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A robot will likely assist in your future surgery

Lucas Mearian | March 3, 2016
Robots could put some operations into the hands of non-surgeons.

Dr. Umamaheswar Duvvuri has used a snake-like robot to perform more than a half dozen throat surgeries over the past month. Simply put, the robot is more accurate than Duvvuri could hope to be.

Duvvuri, director of head and neck surgery at the University of Pittsburgh Medical Center (UPMC), said the Flex Robotic System surgical robot he's been using has sub-millimeter accuracy; it can "snake" its way to any place in the body and it causes less damage to soft tissue.

As far back as 2008, studies showed that patients undergoing minimally invasive heart-bypass surgery using a robot had a shorter hospital stay, faster recovery, fewer complications and a better chance that the bypassed vessels would remain open.

Last year, a Florida hospital proved robots could enable surgeons to remotely operate on patients. The Florida Hospital Nicholson Center in Celebration successfully tested lagtime created by the Internet for a simulated robotic surgery in Ft. Worth, Texas, more than 1,200 miles away from the surgeon at the virtual controls. Being able to perform remote surgeries would allow specialists to attend to any patient, anywhere in the world.

The Nicholson Center's simulator mimics procedures performed by a da Vinci robotic surgical system, the most common robotic equipment in use today; it's involved in  hundreds of thousands of surgeries every year worldwide.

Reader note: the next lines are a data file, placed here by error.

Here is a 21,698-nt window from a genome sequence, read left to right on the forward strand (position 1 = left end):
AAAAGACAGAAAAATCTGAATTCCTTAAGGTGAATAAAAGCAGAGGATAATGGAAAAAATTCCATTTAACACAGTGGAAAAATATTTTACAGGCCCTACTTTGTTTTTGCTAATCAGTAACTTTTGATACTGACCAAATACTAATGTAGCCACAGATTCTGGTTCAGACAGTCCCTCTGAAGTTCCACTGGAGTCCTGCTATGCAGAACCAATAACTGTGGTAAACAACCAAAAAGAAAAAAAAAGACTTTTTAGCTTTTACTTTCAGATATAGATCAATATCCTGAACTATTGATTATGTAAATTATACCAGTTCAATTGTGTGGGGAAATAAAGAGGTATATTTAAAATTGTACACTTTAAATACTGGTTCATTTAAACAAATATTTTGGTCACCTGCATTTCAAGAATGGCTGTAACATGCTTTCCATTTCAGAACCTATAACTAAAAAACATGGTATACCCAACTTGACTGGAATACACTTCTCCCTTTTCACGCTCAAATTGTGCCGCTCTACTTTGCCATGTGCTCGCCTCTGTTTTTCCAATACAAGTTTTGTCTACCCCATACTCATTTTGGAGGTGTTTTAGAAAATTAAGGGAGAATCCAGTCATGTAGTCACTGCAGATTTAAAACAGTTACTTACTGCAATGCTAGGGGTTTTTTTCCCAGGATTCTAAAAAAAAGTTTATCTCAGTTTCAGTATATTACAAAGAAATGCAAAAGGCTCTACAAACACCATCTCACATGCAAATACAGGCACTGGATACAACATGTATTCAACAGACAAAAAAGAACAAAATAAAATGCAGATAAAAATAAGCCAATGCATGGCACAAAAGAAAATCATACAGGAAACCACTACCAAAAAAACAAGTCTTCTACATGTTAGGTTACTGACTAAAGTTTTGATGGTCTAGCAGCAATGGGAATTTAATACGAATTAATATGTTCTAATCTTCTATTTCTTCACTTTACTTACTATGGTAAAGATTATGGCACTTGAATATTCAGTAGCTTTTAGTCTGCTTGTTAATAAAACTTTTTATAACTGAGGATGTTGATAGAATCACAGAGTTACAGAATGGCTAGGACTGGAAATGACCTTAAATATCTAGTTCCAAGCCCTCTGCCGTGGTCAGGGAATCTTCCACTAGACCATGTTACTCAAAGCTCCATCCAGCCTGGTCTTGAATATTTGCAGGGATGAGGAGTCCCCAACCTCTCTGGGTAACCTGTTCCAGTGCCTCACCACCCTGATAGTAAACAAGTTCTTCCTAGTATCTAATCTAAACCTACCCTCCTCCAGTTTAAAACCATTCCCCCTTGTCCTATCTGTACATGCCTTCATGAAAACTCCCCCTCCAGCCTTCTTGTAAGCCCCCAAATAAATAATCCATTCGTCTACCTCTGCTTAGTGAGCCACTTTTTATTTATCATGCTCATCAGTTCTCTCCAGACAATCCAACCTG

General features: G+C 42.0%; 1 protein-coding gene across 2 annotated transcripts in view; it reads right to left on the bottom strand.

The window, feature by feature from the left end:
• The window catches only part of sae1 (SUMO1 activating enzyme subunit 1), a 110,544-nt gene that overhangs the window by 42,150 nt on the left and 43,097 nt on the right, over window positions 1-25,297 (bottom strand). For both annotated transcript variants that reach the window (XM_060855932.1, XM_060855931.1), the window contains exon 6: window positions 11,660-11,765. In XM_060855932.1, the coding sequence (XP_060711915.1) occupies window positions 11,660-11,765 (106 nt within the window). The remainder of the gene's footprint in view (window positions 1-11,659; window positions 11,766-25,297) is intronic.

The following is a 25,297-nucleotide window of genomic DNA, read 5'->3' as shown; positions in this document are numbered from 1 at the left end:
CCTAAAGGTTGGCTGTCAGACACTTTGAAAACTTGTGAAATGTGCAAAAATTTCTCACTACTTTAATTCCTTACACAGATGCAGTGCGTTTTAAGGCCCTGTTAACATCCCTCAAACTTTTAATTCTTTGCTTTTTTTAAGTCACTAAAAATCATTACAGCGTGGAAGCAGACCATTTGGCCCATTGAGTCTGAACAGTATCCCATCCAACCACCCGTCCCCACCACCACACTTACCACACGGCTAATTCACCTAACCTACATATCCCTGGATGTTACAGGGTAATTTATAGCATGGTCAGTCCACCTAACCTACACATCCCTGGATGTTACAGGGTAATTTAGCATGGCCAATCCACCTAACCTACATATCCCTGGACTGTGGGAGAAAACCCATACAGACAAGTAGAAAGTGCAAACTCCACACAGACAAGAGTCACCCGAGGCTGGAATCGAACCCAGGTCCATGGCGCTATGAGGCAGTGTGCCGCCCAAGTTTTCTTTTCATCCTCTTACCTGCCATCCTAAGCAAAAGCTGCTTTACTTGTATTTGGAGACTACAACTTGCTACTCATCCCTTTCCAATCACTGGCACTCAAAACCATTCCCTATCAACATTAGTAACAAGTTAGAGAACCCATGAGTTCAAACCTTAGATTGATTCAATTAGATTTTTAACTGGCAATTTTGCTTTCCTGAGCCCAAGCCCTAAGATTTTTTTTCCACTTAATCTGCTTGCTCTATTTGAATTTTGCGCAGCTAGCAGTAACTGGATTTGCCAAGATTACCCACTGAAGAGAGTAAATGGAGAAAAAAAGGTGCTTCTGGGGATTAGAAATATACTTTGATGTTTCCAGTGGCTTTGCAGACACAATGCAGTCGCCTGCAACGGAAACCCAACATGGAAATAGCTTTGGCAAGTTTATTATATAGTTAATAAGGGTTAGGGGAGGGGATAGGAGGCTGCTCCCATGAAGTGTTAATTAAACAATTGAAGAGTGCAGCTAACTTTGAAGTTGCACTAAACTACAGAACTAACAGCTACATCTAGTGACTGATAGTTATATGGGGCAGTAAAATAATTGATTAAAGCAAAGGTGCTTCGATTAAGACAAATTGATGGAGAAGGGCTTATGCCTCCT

The Food and Drug Administration approved the da Vinci Surgical System from Intuitive Surgical in Sunnyvale, Calif. in 2000. Since that time, the da Vinci has been adopted by hospitals in the United States and Europe to treat a range of conditions. The system's console gives the surgeon a high-definition, magnified 3-D view of the surgical site.

Robots can also be used to deliver high doses of radiation with sub-millimeter accuracy anywhere in the body. The Accuray CyberKnife Robotic Radiosurgery System is one such system developed in 1990 by a professor of neurosurgery and radiation oncology at Stanford University. Approved by the FDA in 2001, the CyberKnife system can treat tumors anywhere in the body and has been used on 40,000 patients worldwide, according to the company.

While still needing skilled medical personnel to oversee them, surgical robots are increasingly showing up tableside in operating rooms, and they may some day allow people with only basic medical knowledge to perform operations outside of a hospital setting.

By 2020, surgical robotics sales are expected to almost double to $6.4 billion, according to a recent report by Allied Market Research. That would represent a 10.2% annual growth rate between 2014 and 2020.

In 2014, the gynecological application segment accounted for 28% of the surgical robotic systems market share; it is expected to maintain its dominance throughout the next four years.

 

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